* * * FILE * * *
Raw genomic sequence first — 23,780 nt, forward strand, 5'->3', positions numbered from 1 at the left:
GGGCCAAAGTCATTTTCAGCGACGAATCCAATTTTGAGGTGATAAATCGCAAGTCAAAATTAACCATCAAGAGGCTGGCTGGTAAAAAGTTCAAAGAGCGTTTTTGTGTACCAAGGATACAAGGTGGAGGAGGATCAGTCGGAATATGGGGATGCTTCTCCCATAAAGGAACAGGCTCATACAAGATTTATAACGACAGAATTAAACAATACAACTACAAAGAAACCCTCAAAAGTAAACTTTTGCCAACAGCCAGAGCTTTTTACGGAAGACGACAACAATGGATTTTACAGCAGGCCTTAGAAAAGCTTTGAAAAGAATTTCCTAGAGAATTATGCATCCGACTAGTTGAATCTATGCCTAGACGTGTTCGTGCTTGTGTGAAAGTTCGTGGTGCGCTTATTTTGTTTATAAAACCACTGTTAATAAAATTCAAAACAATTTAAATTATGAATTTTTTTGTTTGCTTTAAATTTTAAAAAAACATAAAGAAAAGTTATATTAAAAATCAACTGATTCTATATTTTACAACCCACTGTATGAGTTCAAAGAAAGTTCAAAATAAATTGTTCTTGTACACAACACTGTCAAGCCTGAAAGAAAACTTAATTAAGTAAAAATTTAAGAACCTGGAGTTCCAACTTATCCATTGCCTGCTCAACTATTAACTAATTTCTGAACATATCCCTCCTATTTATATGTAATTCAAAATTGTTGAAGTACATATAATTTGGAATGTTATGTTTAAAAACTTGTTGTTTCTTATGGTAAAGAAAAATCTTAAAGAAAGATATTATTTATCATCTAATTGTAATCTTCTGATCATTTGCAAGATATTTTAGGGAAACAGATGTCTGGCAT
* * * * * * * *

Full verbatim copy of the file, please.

Raw genomic sequence first — 23,780 nt, forward strand, 5'->3', positions numbered from 1 at the left:
GGGCCAAAGTCATTTTCAGCGACGAATCCAATTTTGAGGTGATAAATCGCAAGTCAAAATTAACCATCAAGAGGCTGGCTGGTAAAAAGTTCAAAGAGCGTTTTTGTGTACCAAGGATACAAGGTGGAGGAGGATCAGTCGGAATATGGGGATGCTTCTCCCATAAAGGAACAGGCTCATACAAGATTTATAACGACAGAATTAAACAATACAACTACAAAGAAACCCTCAAAAGTAAACTTTTGCCAACAGCCAGAGCTTTTTACGGAAGACGACAACAATGGATTTTACAGCAGGCCTTAGAAAAGCTTTGAAAAGAATTTCCTAGAGAATTATGCATCCGACTAGTTGAATCTATGCCTAGACGTGTTCGTGCTTGTGTGAAAGTTCGTGGTGCGCTTATTTTGTTTATAAAACCACTGTTAATAAAATTCAAAACAATTTAAATTATGAATTTTTTTGTTTGCTTTAAATTTTAAAAAAACATAAAGAAAAGTTATATTAAAAATCAACTGATTCTATATTTTACAACCCACTGTATGAGTTCAAAGAAAGTTCAAAATAAATTGTTCTTGTACACAACACTGTCAAGCCTGAAAGAAAACTTAATTAAGTAAAAATTTAAGAACCTGGAGTTCCAACTTATCCATTGCCTGCTCAACTATTAACTAATTTCTGAACATATCCCTCCTATTTATATGTAATTCAAAATTGTTGAAGTACATATAATTTGGAATGTTATGTTTAAAAACTTGTTGTTTCTTATGGTAAAGAAAAATCTTAAAGAAAGATATTATTTATCATCTAATTGTAATCTTCTGATCATTTGCAAGATATTTTAGGGAAACAGATGTCTGGCAT